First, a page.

The Austrian foreign minister, Benita Ferrero-Waldner (pictured), has completed her first official visit to Switzerland. Her presence was greeted with protests outside the Swiss parliament, despite traditional good relations between the two countries.This content was published on March 8, 2000 - 21:38
The Austrian foreign minister, Benita Ferrero-Waldner (pictured), has completed her first official visit to Switzerland. Her presence was greeted with protests outside the Swiss parliament, despite the traditional good relations between the two countries.
Demonstrators protesting in Berne at Ferrero-Waldner's visit said they wanted to show that there was a ground swell of feeling against right-wing extremism in Europe, despite the inclusion of the far-right Freedom Party in Austria's new government. The protestors were joined by members of parliament from the Social Democratic Party, who were boycotting the Austrian foreign minister's visit.
"The Austrian Chancellor, Wolfgang Schüssel, is responsible for the fact that, for the first time since the Second World War, a far-right party is a member of a European government," said the head of the Social Democratic faction in parliament, Franco Cavalli.
"This could have serious consequences for all of Europe, and we don't think the Austrian government should be welcomed here," he added.
But Switzerland has not joined European Union countries in downgrading diplomatic ties with Austria. Far from it; at the close of his meeting with Ferrero-Waldner, the Swiss foreign minister, Joseph Deiss confirmed that Schüssel would also be coming to Switzerland at the end of this month.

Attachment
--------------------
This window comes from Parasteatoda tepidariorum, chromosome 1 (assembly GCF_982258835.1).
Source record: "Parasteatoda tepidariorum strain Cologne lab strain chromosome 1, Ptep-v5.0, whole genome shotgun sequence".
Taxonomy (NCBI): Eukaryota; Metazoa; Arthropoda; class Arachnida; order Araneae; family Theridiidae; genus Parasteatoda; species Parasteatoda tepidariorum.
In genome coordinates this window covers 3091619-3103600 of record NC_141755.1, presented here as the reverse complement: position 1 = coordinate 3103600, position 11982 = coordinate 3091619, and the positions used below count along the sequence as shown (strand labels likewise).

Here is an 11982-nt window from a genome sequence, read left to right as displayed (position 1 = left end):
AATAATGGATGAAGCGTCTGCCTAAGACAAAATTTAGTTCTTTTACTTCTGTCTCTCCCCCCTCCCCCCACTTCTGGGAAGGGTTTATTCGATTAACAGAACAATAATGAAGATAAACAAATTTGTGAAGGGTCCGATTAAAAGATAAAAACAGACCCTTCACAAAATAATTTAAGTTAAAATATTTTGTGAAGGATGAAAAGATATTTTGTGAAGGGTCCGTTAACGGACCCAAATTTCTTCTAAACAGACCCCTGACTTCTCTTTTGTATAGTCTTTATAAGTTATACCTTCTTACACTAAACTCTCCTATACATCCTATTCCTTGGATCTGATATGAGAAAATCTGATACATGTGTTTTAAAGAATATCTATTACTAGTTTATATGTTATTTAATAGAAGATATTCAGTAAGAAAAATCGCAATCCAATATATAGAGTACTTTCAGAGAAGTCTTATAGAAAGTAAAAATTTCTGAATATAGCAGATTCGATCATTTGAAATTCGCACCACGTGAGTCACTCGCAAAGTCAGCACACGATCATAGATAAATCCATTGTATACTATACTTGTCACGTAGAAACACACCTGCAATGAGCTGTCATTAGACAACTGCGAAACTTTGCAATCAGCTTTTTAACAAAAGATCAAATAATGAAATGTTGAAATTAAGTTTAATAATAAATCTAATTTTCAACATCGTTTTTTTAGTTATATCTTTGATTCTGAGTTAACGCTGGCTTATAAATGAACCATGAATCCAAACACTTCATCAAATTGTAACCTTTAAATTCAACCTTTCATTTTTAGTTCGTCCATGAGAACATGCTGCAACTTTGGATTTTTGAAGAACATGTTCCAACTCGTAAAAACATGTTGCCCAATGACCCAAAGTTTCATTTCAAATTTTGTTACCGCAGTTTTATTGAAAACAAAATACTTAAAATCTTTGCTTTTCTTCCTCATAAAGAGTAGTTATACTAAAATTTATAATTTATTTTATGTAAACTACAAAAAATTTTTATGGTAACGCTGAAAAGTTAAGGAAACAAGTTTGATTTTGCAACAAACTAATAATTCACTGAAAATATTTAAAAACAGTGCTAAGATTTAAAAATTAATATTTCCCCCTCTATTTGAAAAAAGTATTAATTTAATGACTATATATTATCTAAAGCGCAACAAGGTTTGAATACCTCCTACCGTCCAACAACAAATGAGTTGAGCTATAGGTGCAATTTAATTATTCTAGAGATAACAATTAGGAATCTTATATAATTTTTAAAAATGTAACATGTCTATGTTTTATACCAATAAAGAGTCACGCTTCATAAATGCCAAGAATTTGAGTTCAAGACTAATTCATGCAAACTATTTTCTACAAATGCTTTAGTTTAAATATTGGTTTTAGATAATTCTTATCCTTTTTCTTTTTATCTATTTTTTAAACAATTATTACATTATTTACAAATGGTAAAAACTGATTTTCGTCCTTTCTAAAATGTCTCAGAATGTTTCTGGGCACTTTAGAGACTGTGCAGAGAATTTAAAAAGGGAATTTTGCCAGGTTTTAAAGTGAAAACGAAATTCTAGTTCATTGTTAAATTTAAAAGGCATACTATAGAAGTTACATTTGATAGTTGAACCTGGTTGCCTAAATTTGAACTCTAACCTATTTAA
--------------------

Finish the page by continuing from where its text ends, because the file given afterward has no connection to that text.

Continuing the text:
The visit will be the Austrian Chancellor's first official trip abroad, and he will be received by the Swiss president, Adolf Ogi.
"I have always believed that the new Austrian government should be judged by its deeds," said Joseph Deiss. "We don't feel at the moment that there is anything in Austria's policy that merits a change in our traditional friendly relations."
For her part, Ferrero-Waldner was keen to stress the traditional close ties between the two countries. "Switzerland knows Austria better than many other European countries, and the new Austrian parliament was democratically elected by the people. The Swiss, with their direct democracy, understand this."
Nevertheless, Switzerland remains alone among western European countries in maintaining normal diplomatic ties with Austria, and when the chancellor, Schüssel, arrives here in three weeks' time, the voices of protest from both within and without Switzerland will almost certainly be even louder.
By Imogen Foulkes
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